I have written before about reasons not to leave your job and why job hopping could be a bad thing. However, the reality is that sometimes leaving is unavoidable. Sometimes, it isn’t your decision. And even worse, sometimes you know you could have left on better terms.
There are many less-than-favorable ways to leave a job. In my line of work, I sometimes feel I have heard every story in the book. “You see, what happened was…” And so it begins. Maybe you got fired. Maybe you had a fight with your boss. Maybe you quit with less than two weeks notice. Maybe you felt the organization was awful and feel the need to tell everyone you know. Maybe you simply burned out and stopped doing your job to the best of your ability.
So now you’re back in the job market and wondering: How do I bring this up on an interview? What do I say if they ask to call my employer? Am I doomed to never find work again because of that bad experience?!
Talking about previous employment experiences, especially negative experiences, requires a certain amount of political thinking and good judgement.
Before you begin any conversation with a recruiter about a former employer, here's some advice.
- Separate the personal from the professional. If you left a job because of a personal disagreement or issue, don’t bring it up in your interview. Work is work, and no matter how much we identify what we do with who we are, I want to know if you can maintain your professionalism in my company. Bringing a personal issue into an interview, even if you feel completely justified, is a red flag. Keep me focused on what you are capable of doing as a professional, and the ways you can help my organization.
- Don’t bad-mouth your former boss. Yes, I have heard this more times than I care to mention. “My boss there, she was a total B*****” or “He was so horrible I can’t believe anyone still works there.” Speaking badly about a former boss makes you look unprofessional, and does not help make that situation better. Here is the basic logic from the recruiter’s desk: What happens if you don’t like your new boss? People are people, and managers often make mistakes, too. When you spend significant negative energy talking about a former boss, I anticipate you could feel the same way about your boss anywhere. Stay professional and keep it respectful.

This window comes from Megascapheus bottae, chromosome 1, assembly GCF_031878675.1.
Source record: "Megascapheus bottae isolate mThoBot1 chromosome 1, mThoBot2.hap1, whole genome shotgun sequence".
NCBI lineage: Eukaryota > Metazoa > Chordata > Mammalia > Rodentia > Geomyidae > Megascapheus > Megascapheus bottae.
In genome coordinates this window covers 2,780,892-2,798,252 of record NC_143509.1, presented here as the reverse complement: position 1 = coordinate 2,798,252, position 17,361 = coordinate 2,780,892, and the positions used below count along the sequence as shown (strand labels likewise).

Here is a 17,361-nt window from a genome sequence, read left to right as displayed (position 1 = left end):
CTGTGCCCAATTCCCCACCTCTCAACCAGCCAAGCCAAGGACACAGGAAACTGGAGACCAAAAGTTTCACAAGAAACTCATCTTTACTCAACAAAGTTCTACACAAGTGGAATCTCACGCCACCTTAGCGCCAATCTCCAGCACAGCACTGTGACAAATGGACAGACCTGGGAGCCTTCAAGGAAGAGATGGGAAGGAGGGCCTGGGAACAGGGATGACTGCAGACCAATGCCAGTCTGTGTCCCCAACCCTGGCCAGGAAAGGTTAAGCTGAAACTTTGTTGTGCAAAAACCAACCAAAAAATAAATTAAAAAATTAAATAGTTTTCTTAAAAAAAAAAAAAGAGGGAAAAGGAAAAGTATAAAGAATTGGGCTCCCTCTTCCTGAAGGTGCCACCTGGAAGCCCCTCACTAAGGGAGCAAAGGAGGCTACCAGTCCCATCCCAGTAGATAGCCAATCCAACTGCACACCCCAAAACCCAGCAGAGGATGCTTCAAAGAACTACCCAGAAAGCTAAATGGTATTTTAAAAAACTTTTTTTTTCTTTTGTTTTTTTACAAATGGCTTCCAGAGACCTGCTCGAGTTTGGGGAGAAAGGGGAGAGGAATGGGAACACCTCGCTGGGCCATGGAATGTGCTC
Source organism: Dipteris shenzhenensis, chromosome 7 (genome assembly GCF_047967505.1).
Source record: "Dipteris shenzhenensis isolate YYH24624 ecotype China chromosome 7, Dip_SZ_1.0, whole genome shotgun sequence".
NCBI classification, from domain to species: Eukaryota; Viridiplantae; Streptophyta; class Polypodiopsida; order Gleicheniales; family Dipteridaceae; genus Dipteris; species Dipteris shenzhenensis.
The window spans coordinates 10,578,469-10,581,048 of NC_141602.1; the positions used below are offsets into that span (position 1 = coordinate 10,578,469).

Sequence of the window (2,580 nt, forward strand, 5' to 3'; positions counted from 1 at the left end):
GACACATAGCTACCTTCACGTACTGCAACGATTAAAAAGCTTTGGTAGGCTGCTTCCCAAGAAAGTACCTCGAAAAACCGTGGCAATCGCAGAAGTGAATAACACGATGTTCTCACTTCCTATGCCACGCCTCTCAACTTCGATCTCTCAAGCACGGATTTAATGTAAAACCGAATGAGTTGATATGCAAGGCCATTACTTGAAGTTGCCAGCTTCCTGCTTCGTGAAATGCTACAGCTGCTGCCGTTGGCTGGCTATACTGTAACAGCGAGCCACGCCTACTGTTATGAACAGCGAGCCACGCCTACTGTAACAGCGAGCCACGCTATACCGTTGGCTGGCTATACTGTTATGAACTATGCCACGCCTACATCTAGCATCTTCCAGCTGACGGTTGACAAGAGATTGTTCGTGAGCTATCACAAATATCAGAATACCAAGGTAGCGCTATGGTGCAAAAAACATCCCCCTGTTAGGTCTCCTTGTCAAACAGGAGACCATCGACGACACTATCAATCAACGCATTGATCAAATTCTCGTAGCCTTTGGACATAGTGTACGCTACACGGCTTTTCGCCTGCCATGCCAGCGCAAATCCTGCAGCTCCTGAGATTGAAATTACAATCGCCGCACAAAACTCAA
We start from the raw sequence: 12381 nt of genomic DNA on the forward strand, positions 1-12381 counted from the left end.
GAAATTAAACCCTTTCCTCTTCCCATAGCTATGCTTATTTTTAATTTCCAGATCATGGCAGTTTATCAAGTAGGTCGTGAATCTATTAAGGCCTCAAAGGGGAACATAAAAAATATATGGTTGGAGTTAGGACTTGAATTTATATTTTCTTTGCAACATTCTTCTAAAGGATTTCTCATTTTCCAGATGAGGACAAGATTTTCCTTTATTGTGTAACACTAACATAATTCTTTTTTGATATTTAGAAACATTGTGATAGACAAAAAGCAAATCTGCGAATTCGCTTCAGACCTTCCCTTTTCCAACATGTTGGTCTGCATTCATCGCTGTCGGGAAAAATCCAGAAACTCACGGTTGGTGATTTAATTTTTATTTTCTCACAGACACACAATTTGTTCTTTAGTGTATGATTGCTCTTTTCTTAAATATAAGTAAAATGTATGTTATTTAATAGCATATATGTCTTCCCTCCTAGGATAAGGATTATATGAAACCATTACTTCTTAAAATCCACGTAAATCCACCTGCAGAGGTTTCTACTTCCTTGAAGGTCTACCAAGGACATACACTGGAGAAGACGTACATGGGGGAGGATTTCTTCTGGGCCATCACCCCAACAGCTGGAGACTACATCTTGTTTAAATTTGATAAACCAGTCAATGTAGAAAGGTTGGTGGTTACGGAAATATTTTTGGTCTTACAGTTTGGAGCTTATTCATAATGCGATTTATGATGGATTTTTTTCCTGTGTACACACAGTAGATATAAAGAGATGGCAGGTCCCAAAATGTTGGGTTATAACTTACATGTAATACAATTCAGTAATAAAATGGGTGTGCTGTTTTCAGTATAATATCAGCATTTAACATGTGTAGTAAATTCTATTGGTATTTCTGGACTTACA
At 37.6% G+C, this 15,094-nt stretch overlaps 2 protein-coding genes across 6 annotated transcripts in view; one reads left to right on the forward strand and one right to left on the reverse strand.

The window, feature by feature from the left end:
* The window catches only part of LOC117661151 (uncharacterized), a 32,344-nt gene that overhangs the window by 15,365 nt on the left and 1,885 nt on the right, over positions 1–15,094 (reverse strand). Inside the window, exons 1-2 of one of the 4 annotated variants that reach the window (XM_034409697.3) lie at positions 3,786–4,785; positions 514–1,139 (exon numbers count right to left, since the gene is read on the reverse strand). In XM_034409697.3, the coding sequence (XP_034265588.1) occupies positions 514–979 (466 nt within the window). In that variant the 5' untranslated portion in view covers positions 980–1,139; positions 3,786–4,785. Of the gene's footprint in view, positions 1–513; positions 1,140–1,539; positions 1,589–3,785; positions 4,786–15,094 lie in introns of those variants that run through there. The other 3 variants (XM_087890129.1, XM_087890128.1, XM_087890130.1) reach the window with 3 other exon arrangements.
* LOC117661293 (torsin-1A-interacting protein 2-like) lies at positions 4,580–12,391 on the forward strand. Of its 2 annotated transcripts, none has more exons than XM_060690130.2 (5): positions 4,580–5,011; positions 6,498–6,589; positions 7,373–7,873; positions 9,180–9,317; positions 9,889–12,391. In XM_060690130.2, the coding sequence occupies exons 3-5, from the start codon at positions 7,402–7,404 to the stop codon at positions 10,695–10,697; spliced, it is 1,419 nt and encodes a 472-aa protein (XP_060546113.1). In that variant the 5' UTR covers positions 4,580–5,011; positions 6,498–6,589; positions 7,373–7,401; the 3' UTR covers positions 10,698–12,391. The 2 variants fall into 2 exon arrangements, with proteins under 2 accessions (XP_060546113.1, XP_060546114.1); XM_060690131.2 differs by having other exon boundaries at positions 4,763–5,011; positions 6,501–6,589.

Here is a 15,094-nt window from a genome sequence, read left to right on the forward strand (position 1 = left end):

- Keep your emotions in check. It’s true, leaving a job on bad terms is inevitably emotional. Usually you feel angry: you had a right to leave, they can’t treat you like that, etc. Those feelings bubble up when we begin to talk about a negative work experience. I have even had interviewees cry in these conversations. Before you go into the interview, practice speaking with a friend about why you left your job. Keep your answer professional and respectful. The emotions are inevitable, but don’t let them control your future opportunities.
- Always steer the conversation back to a positive. If the interviewer asks the right questions, you may have to talk about some negative former employment experiences. Don’t dwell on the negative. Focus on the things you learned in that situation and the skills you built in that position. The ability to bring the conversation back to a positive point says something about you as an applicant: in spite of hard times, you have a great attitude!
Keeping these general guidelines in mind, here are my quick responses to a few FAQs I get about those awkward conversations:
- Should I list my former employer as a reference if I left on bad terms? No, I do not recommend it. In any company you interact with multiple levels of people: clients, co-workers, colleagues from another department. List someone who can speak to your virtues and strengths. You choose your references, and we anticipate you will choose someone who will speak about your strong points.
- Should I tell the interviewer that I got fired? There are diplomatic ways to talk about getting fired (or better put: dismissed). First and foremost, we will ask why you got fired. Even with background checks, HR departments do not have access to your performance records or reasons for dismissal. Unless the cause was criminal (e.g. stealing from your company), it will not show up on your background check. Choose your words wisely and be diplomatic in how you talk about your dismissal. “I was let go after a change in management.” Or “I was not a great fit for the position as _____ because my strengths are _______ (steer back to positive).”
- Should I talk about why I quit my last job? The Q-U-I-T word is a four-letter word to many human resource managers. Even if you had every reason to leave, we don’t want to risk investing in a new employee who may turn around walk out the door. Again, be diplomatic in how you talk about leaving your job. “I left because I had no potential for future growth in that company.” Or “I left because I felt the need to invest my career in a company whose mission was in line with my passion.”
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About the Author | Ashley Putnam has worked for 5+ years recruiting staff for domestic and international organizations aimed at finding effective solutions to poverty. She currently serves as Fellowship Director for The Work First Foundation, where she manages a program that connects recent graduates with work in urban poverty and public policy. Ashley began her work in career counseling at America Works, where she counseled low-income clients on resume writing and job search in New York. She later worked as Community Engagement Manager for Mercado Global in Guatemala, where she organized internship programs and oversaw private fundraising. Ashley graduated from Barnard College in 2006 with a B.A. in Anthropology. Read more of Ashley’s career tips and advice at www.savetheworld-careers.tumblr.com or follow her on twitter @AshleyAPutnam